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Changing communications raises taxing questions

Revenue from the state tax on telephone company property sank last year to its lowest level since the 1970s, a reflection of tax changes and a shifting telecommunications landscape. A newly adopted state law will nearly eliminate the tax, which is collected in lieu of local property taxes on telephone companies.

Telecommunications companies paid the state of Wisconsin just over $50 million in telephone taxes in 2023. This was a 26.6% drop from the prior year and less than one-third of peak collections in 1997, which totaled more than $300 million.

This decline will accelerate in the future, as a 2024 law will lower collections to an estimated $5 million by 2027 and beyond. The trend reflects broader shifts in both how state leaders view the telecommunications industry as well as in Wisconsin’s approach to taxes.

Traditionally, telephone taxes in Wisconsin served as a form of state tax on the land and property owned by utilities. They were created at a time when the telephone was the fastest and easiest way to contact someone far away, and when consumers typically had no choice about their service provider. But other forms of communication such as cell phones, voice over internet phones, email, and instant messages have contributed over time to a decline in traditional phone service, to the point that only a quarter of people nationwide still live in households with landlines.

State leaders have changed Wisconsin tax law, trying to keep up with rapid technological changes. Yet the state retains a complex web of rules in which the type of service determines which tax applies on communications equipment used for similar purposes. In addition, broad changes to business property taxation had left out telecommunications companies until recent legislative action.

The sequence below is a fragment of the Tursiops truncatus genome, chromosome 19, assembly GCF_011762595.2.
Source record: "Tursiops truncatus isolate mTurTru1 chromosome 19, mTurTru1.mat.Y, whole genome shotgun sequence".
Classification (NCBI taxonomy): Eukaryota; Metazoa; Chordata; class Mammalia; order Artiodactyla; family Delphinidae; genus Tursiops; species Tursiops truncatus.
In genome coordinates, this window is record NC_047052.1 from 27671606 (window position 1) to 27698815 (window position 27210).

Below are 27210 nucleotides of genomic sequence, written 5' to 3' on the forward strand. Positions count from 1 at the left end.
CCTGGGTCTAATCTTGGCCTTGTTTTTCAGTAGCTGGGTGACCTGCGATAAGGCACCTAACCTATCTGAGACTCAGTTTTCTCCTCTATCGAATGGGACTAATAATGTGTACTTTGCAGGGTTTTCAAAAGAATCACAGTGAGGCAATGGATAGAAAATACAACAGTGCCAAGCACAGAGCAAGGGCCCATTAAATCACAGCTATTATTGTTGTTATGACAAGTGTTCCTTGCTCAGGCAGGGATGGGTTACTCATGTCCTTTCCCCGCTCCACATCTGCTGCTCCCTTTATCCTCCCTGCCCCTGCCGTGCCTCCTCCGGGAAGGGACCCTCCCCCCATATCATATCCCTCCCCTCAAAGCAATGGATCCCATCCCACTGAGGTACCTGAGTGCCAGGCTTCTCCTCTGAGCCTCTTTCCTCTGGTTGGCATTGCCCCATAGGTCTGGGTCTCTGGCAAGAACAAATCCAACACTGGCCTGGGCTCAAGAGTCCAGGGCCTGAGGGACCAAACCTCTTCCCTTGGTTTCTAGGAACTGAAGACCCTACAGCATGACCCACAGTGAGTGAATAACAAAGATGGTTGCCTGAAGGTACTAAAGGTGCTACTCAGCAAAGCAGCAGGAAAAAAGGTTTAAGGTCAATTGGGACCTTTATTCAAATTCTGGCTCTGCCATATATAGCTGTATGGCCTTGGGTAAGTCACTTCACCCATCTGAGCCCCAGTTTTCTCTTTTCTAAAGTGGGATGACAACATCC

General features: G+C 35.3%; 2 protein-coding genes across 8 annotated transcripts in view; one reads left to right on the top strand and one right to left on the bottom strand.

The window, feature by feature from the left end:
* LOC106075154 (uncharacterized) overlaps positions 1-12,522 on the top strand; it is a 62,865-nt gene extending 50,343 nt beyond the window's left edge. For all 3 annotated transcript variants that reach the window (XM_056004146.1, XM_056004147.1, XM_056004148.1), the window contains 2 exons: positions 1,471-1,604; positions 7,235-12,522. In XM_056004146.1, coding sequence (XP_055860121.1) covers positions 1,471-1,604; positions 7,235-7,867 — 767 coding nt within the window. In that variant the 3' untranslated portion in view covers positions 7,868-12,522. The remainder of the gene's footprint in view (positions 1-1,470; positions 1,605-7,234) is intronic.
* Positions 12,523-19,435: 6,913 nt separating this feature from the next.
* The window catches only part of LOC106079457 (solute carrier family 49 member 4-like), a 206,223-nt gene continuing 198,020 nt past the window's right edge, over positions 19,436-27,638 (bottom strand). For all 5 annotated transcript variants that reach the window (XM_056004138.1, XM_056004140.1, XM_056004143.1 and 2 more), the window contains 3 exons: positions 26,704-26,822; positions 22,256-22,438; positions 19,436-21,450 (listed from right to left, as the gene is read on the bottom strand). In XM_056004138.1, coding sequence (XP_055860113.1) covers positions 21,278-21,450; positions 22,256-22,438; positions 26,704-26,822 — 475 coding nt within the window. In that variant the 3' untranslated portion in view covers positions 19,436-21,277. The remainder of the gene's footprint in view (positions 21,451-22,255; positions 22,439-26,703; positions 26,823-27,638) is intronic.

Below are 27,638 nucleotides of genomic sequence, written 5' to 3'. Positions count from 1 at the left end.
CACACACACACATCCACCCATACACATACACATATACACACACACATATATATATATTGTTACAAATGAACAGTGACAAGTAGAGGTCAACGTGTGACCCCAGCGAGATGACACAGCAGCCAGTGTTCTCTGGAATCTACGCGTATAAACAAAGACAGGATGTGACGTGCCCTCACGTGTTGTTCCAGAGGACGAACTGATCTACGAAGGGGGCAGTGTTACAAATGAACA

Telephone tax revenues dropped during the late 1990s and early 2000s, when the tax shifted from one based on the total revenue of the telephone companies to the current approach that taxes the property they own. Tax collections again fell as a result of a 2020 law that removed the tax from telephone company property used for providing broadband service to rural or underserved areas. Telephone tax revenue will continue to fall as a result of recently passed legislation that exempts personal property from state telephone taxes.

Though the latest change reduces state revenue by $45 million or more per year, it brings the treatment of telecommunications equipment for tax purposes in line with how local property taxes apply to personal property and does so at a time when the state surplus totals billions of dollars. Shifting how telecommunications companies’ personal property is taxed shows that state leaders are treating telecom providers more like businesses in more competitive industries, and less like utilities. It’s also part of a larger shift in which, over several generations, the state has repealed essentially all local taxes on personal property such as equipment, furniture, and tools while retaining property taxes on land and buildings.

Today, consumers can make phone calls through a traditional cable company, access the internet through a traditional telephone company, and view videos from either. This creates real challenges for state and local officials in setting up a fair, consistent, and up-to-date taxing regime.